Art of the Smart

Object Passing In Google Sheets

Categories: [coding], [spreadsheets]
Tags: [apps-script], [code], [spreadsheets]

Suppose you're building a spreadsheet in Google Sheets, and you have each row corresponding to- essentially- an entity. Now you're clever, and set up Apps Scripts in order to manage more complex aspects of your worksheet. But how do you pass objects from the spreadsheet context to the script context?

I'll be using this public spreadsheet for this demo.

Suppose I have the following table in my spreadsheet, and I want to add an adoption probability calculator.

Starting off with the basic spreadsheet.

Normally, I could do that in the sheet directly (especially for a simple example like this) but try to imagine something much more complicated. How could I pass structured-ish data, especially if I might add columns in the future?

The answer is to pass key and value ranges. Passing ranges to a custom function takes them in as Ranges. These can be changed into arrays and used to populate an object. We start off by writing a function into the cell we want, like this.


Notice that I've made my "keys" reference absolute, that way when I clone this cell for the rest of the column, my keys stay the same throughout.

Then, I'll open the editor in order to write the that this function executes.

We write the function we want into the cell, then open the editor.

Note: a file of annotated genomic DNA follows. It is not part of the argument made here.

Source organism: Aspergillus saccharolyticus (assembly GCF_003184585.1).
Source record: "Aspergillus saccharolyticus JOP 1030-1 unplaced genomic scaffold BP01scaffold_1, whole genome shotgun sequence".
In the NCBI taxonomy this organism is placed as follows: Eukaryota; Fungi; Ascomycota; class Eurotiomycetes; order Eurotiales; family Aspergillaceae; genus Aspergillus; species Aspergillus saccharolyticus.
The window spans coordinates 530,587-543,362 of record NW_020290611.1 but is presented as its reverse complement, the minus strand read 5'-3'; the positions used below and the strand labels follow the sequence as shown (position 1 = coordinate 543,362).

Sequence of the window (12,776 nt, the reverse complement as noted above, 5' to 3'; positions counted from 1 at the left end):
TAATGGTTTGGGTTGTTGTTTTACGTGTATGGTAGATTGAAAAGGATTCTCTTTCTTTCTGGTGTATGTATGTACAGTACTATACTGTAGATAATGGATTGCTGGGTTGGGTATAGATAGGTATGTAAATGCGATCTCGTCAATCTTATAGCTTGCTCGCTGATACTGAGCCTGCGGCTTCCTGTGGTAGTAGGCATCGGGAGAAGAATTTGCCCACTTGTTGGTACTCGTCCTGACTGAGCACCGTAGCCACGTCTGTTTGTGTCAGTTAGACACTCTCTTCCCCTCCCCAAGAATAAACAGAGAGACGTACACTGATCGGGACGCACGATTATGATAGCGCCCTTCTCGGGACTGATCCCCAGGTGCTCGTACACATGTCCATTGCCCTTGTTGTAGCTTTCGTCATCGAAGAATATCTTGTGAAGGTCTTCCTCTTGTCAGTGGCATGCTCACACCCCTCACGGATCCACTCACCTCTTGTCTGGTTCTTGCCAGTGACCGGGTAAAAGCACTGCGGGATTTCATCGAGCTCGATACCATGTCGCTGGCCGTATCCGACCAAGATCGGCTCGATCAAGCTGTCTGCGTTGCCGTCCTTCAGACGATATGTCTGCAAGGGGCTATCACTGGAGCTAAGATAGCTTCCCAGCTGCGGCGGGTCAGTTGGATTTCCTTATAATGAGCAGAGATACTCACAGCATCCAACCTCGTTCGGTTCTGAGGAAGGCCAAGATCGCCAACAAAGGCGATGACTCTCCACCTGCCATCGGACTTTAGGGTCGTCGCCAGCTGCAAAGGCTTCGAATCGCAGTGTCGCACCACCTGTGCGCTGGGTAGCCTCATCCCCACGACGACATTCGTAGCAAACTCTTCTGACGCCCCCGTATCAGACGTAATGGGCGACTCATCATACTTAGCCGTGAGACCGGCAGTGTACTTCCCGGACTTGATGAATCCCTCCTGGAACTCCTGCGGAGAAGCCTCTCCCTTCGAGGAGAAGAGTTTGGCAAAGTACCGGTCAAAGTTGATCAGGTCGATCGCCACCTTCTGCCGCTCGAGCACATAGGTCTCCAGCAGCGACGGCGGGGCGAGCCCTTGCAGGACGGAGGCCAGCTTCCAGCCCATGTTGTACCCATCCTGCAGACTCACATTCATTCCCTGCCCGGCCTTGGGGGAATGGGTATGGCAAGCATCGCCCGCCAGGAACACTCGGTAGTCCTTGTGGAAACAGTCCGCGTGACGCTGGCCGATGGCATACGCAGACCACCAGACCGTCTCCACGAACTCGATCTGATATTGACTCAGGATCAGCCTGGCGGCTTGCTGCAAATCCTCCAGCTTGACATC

Below is the code we'd write into the editor in order to get the calculator hooked up to the function we just tried to call.

 * Calculates the probability of adoption for prioritization.
 * @param {array} keys the keys for the given cat object.
 * @param {array} values the values for this cat object.
 * @return {number} the probability of adoption.
 * @customfunction
function getAdoptionProbability(keys, values) {
  // The data we want is in the 1st element of these 2 dimensional arrays.
  var newCat = _buildCatObject(keys[0], values[0]);

  return 1; // Because all cats deserve to be adopted!

function _buildCatObject(keys, values) {
  // Always double check.
  if (keys.length != values.length) {
    throw 'Key length and array length do not match.';

  var newObj = {};

  // Assign the values for each key.
  for (var i = 0; i < keys.length; i++) {
    if (!!!values[i]) continue;
    newObj[keys[i]] = values[i];

  return newObj;

And that's all there is to it! Now the function is hooked up to the spreadsheet and it converts our key/value arrays into a manageable JavaScript object.

The finished function with JSDoc documentation in our spreadsheet.

It even looks sharp in Spreadsheets.